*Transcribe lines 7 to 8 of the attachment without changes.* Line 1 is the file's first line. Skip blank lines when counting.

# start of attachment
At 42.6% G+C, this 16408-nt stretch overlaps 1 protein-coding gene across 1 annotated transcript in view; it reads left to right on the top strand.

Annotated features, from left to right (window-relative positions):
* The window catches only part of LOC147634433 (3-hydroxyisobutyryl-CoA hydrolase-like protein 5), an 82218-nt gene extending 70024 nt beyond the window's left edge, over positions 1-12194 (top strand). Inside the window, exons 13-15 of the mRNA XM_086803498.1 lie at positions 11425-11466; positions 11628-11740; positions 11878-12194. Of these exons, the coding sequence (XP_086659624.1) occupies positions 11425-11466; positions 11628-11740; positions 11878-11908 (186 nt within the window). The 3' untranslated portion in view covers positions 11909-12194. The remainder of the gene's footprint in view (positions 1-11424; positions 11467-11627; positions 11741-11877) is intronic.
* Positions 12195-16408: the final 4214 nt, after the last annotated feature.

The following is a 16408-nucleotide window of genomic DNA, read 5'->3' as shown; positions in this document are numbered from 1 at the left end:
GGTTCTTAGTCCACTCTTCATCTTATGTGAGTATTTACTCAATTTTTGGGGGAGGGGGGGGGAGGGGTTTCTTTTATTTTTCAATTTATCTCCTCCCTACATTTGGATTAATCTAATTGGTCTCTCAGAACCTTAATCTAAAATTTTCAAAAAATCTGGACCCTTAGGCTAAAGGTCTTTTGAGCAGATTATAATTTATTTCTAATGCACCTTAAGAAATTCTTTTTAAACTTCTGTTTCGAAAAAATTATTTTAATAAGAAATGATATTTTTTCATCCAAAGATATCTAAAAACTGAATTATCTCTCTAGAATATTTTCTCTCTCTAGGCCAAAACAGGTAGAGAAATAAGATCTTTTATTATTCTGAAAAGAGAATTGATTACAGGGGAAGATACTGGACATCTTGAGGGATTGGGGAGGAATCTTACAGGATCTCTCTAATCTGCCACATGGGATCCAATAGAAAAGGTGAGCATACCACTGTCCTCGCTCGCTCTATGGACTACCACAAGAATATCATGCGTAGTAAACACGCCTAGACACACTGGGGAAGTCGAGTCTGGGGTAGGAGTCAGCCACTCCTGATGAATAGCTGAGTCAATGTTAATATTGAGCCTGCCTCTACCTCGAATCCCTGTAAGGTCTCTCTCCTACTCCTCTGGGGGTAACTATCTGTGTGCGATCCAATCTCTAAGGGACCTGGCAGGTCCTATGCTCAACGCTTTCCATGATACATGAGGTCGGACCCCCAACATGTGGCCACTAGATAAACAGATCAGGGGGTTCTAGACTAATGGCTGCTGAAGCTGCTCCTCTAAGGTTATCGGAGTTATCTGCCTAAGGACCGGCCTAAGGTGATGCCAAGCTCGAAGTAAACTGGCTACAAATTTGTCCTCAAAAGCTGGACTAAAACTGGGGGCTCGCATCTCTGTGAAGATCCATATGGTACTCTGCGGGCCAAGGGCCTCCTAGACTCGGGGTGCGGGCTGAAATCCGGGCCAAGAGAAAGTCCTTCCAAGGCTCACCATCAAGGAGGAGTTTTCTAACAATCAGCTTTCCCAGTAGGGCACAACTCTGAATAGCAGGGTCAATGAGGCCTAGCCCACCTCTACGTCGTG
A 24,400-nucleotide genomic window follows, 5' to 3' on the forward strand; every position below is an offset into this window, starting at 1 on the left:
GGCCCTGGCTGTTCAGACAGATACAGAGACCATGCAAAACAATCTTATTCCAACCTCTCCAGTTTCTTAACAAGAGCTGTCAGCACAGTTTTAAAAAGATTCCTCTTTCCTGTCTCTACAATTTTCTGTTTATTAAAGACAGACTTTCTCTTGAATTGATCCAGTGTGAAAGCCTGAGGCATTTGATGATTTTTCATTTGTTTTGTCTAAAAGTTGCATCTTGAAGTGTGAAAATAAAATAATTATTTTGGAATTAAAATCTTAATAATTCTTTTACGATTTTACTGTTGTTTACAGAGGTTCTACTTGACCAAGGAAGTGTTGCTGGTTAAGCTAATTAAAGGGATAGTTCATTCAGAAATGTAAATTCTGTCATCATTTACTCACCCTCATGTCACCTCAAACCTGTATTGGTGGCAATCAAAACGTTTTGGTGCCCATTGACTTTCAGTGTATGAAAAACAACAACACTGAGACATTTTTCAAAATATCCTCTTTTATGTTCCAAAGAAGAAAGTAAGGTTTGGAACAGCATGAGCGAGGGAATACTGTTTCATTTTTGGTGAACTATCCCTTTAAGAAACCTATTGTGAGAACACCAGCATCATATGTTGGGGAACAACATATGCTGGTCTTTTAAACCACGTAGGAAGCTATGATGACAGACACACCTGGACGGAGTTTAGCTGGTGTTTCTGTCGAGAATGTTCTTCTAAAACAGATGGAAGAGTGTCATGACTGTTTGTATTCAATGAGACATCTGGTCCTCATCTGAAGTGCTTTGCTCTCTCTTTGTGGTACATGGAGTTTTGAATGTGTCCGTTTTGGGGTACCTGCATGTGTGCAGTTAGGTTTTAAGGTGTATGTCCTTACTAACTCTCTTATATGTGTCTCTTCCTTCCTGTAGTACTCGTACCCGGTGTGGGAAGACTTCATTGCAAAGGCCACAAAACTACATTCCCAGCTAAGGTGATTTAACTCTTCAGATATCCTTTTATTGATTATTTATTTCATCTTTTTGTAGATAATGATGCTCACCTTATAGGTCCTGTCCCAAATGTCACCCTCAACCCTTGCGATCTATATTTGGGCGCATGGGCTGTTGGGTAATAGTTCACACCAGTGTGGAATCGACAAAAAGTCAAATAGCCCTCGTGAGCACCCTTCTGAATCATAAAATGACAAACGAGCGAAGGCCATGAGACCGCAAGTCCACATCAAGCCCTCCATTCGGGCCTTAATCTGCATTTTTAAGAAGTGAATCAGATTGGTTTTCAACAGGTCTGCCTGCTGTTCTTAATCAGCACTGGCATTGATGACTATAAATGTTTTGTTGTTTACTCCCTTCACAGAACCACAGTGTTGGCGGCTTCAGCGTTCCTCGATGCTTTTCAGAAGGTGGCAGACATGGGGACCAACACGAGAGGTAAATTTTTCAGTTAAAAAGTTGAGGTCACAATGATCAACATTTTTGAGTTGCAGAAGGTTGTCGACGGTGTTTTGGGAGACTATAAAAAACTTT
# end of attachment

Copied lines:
A 24,400-nucleotide genomic window follows, 5' to 3' on the forward strand; every position below is an offset into this window, starting at 1 on the left:
GGCCCTGGCTGTTCAGACAGATACAGAGACCATGCAAAACAATCTTATTCCAACCTCTCCAGTTTCTTAACAAGAGCTGTCAGCACAGTTTTAAAAAGATTCCTCTTTCCTGTCTCTACAATTTTCTGTTTATTAAAGACAGACTTTCTCTTGAATTGATCCAGTGTGAAAGCCTGAGGCATTTGATGATTTTTCATTTGTTTTGTCTAAAAGTTGCATCTTGAAGTGTGAAAATAAAATAATTATTTTGGAATTAAAATCTTAATAATTCTTTTACGATTTTACTGTTGTTTACAGAGGTTCTACTTGACCAAGGAAGTGTTGCTGGTTAAGCTAATTAAAGGGATAGTTCATTCAGAAATGTAAATTCTGTCATCATTTACTCACCCTCATGTCACCTCAAACCTGTATTGGTGGCAATCAAAACGTTTTGGTGCCCATTGACTTTCAGTGTATGAAAAACAACAACACTGAGACATTTTTCAAAATATCCTCTTTTATGTTCCAAAGAAGAAAGTAAGGTTTGGAACAGCATGAGCGAGGGAATACTGTTTCATTTTTGGTGAACTATCCCTTTAAGAAACCTATTGTGAGAACACCAGCATCATATGTTGGGGAACAACATATGCTGGTCTTTTAAACCACGTAGGAAGCTATGATGACAGACACACCTGGACGGAGTTTAGCTGGTGTTTCTGTCGAGAATGTTCTTCTAAAACAGATGGAAGAGTGTCATGACTGTTTGTATTCAATGAGACATCTGGTCCTCATCTGAAGTGCTTTGCTCTCTCTTTGTGGTACATGGAGTTTTGAATGTGTCCGTTTTGGGGTACCTGCATGTGTGCAGTTAGGTTTTAAGGTGTATGTCCTTACTAACTCTCTTATATGTGTCTCTTCCTTCCTGTAGTACTCGTACCCGGTGTGGGAAGACTTCATTGCAAAGGCCACAAAACTACATTCCCAGCTAAGGTGATTTAACTCTTCAGATATCCTTTTATTGATTATTTATTTCATCTTTTTGTAGATAATGATGCTCACCTTATAGGTCCTGTCCCAAATGTCACCCTCAACCCTTGCGATCTATATTTGGGCGCATGGGCTGTTGGGTAATAGTTCACACCAGTGTGGAATCGACAAAAAGTCAAATAGCCCTCGTGAGCACCCTTCTGAATCATAAAATGACAAACGAGCGAAGGCCATGAGACCGCAAGTCCACATCAAGCCCTCCATTCGGGCCTTAATCTGCATTTTTAAGAAGTGAATCAGATTGGTTTTCAACAGGTCTGCCTGCTGTTCTTAATCAGCACTGGCATTGATGACTATAAATGTTTTGTTGTTTACTCCCTTCACAGAACCACAGTGTTGGCGGCTTCAGCGTTCCTCGATGCTTTTCAGAAGGTGGCAGACATGGGGACCAACACGAGAGGTAAATTTTTCAGTTAAAAAGTTGAGGTCACAATGATCAACATTTTTGAGTTGCAGAAGGTTGTCGACGGTGTTTTGGGAGACTATAAAAAACTTT